First, the blurb from Goodreads:
The daughter of a reformed jewel thief, Julianna Harte knows a thing or two about stealth. When the foundling home she provides for finds itself in dire financial straits, Julianna is forced to do the unthinkable. In a bit of misguided Robin Hood derring-do, she slips through the window of a wealthy rake to search for a treasure she knows is there: an invaluable pearl. But when the towering and very naked occupant of the moonlit bedroom ambushes her with a bargain—a night in his bed in exchange for the pearl—Julianna doesn’t know if it’s masculine heat or sheer desperation that makes his terms so tempting.
Alasdair Sharpe had no intention of keeping his end of the bargain. Planning to offer his little cat burglar carte blanche instead, he promptly loses himself in the delights of unexpected pleasure. But when he awakes the next morning to find his family heirloom gone, fury quickly replaces sensual languor. Of course, Alasdair is more than willing to use seduction to reclaim his stolen pearl—and find the key to Julianna’s heart.
This book has a lot of potential, but its style is, ultimately, not really up my alley. It reminded me of the only Julie Garwood book I’ve read (Guardian Angel). It has slightly disjointed, but very upbeat, dialogue, characters that are described as extremely intelligent and strong yet act like weak idiots on occasion, and mysterious character backgrounds that never get explained, etc. There seems to be a wide audience of readers who love these books, but I’m just not one of them. This book was a little bit too haphazard for me. My favorite bit was Sir Hilary–pretty much everything about him–and I would be interested in reading his story, but I just didn’t care about Alasdair and Julianna’s story.
I think this story might be properly called a romp. It’s an adventure story that should not be taken seriously but, instead, enjoyed in all good fun. It may be that I’m just not very good at having fun. I had a hard time getting into the story because weird little questions kept pulling me out of it.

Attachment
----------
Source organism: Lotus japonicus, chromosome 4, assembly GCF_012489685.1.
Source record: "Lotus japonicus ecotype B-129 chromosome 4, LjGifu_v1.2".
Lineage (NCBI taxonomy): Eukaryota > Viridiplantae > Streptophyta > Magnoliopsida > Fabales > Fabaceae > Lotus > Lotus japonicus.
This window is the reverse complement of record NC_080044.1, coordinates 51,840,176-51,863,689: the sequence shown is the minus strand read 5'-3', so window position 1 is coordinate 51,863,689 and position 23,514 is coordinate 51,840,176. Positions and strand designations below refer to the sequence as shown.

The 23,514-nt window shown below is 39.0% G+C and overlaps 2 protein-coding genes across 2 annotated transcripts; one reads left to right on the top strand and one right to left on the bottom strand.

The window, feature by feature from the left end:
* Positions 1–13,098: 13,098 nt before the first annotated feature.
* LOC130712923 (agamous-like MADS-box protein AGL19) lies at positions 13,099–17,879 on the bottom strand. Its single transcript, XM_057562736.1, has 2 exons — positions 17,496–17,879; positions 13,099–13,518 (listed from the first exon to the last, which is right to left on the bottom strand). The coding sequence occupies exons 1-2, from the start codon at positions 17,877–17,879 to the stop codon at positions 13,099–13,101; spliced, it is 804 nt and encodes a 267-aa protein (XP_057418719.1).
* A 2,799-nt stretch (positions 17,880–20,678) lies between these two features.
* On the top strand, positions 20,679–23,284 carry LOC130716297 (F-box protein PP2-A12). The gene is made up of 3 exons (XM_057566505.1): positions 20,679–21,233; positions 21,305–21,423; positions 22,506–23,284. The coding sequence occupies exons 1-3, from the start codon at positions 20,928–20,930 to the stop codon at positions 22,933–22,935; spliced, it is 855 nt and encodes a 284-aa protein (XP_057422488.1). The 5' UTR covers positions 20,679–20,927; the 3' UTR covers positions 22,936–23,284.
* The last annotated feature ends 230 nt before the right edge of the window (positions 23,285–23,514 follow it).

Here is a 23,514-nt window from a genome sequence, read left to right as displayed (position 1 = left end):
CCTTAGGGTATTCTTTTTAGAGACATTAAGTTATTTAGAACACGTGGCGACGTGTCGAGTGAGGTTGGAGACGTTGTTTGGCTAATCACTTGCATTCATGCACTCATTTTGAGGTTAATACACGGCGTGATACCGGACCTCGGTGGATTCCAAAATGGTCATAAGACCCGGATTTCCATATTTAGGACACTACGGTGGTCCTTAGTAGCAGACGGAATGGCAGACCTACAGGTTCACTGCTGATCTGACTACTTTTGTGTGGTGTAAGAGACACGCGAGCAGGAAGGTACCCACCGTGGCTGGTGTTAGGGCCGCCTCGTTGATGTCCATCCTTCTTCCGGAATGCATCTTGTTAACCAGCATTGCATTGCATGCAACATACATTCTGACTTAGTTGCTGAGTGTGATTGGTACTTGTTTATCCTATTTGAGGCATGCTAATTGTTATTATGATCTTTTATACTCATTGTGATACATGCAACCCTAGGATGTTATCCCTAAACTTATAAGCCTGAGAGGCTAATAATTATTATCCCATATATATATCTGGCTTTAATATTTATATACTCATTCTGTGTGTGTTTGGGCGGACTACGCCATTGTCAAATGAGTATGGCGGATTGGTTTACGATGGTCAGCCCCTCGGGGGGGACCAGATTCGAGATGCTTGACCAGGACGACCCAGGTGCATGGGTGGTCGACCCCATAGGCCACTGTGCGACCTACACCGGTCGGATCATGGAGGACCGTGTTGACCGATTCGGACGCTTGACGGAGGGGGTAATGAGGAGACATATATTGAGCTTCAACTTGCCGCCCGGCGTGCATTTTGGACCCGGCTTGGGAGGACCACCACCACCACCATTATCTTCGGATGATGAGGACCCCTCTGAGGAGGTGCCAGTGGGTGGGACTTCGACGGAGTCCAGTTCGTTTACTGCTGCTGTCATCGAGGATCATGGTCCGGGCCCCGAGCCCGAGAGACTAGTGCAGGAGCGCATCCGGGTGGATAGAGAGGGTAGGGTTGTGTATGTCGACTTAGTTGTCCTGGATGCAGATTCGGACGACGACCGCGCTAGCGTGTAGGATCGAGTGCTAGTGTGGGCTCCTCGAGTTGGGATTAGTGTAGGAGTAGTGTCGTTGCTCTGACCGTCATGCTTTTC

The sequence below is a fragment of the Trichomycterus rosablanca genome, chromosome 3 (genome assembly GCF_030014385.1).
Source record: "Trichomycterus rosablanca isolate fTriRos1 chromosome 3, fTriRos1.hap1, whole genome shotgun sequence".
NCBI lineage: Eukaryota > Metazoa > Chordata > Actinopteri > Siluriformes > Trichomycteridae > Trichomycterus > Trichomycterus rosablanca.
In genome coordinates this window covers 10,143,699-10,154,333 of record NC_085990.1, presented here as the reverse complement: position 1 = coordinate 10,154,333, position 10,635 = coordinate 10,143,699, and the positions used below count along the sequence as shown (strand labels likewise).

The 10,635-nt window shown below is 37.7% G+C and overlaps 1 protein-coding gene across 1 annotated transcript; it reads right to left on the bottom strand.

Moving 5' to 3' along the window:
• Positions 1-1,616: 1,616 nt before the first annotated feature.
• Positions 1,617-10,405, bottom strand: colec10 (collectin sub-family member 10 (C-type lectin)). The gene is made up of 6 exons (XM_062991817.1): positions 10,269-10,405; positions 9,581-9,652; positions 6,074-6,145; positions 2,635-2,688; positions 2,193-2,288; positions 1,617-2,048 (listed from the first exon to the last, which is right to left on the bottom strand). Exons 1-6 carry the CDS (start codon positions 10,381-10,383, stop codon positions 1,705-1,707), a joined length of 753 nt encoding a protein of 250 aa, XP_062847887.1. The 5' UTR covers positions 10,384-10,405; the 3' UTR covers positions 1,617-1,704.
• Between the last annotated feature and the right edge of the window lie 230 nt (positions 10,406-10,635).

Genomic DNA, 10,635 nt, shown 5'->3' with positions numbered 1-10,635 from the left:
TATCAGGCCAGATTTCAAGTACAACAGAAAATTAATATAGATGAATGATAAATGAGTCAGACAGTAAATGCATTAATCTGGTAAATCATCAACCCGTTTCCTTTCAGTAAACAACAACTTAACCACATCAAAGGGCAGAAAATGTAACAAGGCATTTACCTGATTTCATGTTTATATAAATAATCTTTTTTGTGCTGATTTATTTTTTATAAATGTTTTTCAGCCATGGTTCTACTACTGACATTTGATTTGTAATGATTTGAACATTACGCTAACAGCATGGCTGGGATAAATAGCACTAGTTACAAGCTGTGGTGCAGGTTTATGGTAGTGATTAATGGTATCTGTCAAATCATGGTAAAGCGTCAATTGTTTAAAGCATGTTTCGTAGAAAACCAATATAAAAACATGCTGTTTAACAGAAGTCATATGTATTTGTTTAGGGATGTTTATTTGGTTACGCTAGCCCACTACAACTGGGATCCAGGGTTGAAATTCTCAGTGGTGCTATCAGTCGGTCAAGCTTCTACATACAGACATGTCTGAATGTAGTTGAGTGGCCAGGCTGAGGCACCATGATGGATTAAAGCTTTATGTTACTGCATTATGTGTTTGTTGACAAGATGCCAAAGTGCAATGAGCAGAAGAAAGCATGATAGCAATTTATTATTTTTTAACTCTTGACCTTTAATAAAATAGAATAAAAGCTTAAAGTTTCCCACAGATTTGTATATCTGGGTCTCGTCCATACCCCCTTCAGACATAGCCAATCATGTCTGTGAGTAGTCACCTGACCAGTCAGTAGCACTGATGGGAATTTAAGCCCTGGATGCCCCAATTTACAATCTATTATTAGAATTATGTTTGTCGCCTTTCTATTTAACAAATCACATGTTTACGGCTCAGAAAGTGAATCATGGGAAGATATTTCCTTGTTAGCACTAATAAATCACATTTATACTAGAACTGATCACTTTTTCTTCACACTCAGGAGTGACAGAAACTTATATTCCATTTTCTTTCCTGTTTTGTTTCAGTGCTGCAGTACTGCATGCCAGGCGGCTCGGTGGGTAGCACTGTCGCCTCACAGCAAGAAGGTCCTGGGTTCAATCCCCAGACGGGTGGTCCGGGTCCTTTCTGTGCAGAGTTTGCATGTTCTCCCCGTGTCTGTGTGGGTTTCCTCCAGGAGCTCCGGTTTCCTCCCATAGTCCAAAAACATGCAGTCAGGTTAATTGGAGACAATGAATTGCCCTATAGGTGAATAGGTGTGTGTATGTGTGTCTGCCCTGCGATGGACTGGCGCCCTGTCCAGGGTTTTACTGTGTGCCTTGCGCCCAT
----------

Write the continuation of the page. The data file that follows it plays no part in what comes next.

- Why can’t Julianna think of any other way to save her failing orphanage than stealing a precious pearl from her neighbor?
- Once Alasdair offers sex in exchange for the pearl, why is he so damn angry when Julianna takes it? Seriously, what is the point of all that anger?
- Towards the end when all the dangerous elements coalesce into a whole danger stew, why does Julianna rush headlong into danger, full of the belief that only she can save everyone from certain defeat? Why, once Alasdair finds out that Julianna has run headlong into danger, does Alasdair take his sweet time getting ready to go rescue her, tossing around lighthearted jokes with his buddies as if there is no urgency whatsoever in the situation?
- Why, why, why?!?!
There were a few things that I really enjoyed. The secondary characters were great, and I loved Roger and Hil and their relationship with Alasdair. I loved the bakery girl, and I wonder if she’ll end up getting hooked up with Hil in a later book. Wiley was a lot of fun. I actually enjoyed the beginning of this book, even though it’s very abrupt. I liked Alasdair’s character, in general, although I found his anger to be somewhat incomprehensible, and I liked Julianna sometimes, when she wasn’t doing things that make no sense.
There were also a few things that I didn’t like. The dialogue between Alasdair and Julianna was just awkward, pretty much all the time. I was completely thrown by Julianna’s completely unreasonable “I have to go sneak into the murderous madman’s house because I’m better equipped to handle a death threat than Alasdair, who sleeps with a gun under his pillow and may, at some point in the past, have been a spy” notion. I’m all for lady characters being strong, saving themselves whenever possible, but this is just ridiculous. There’s no glamour or glory in rushing into a situation for which one is patently unprepared; if one does so, one is an idiot.
All told: meh. This book just wasn’t for me, but I’ll keep an eye out for Sir Hilary’s story.
The Devil’s Thief is available now as an e-book through Loveswept, a division of Random House. Click here if you are interested in finding out more about the book.
* FTC Disclosure – I received an e-galley of this book from the publisher, Loveswept, through NetGalley in exchange for an honest review. *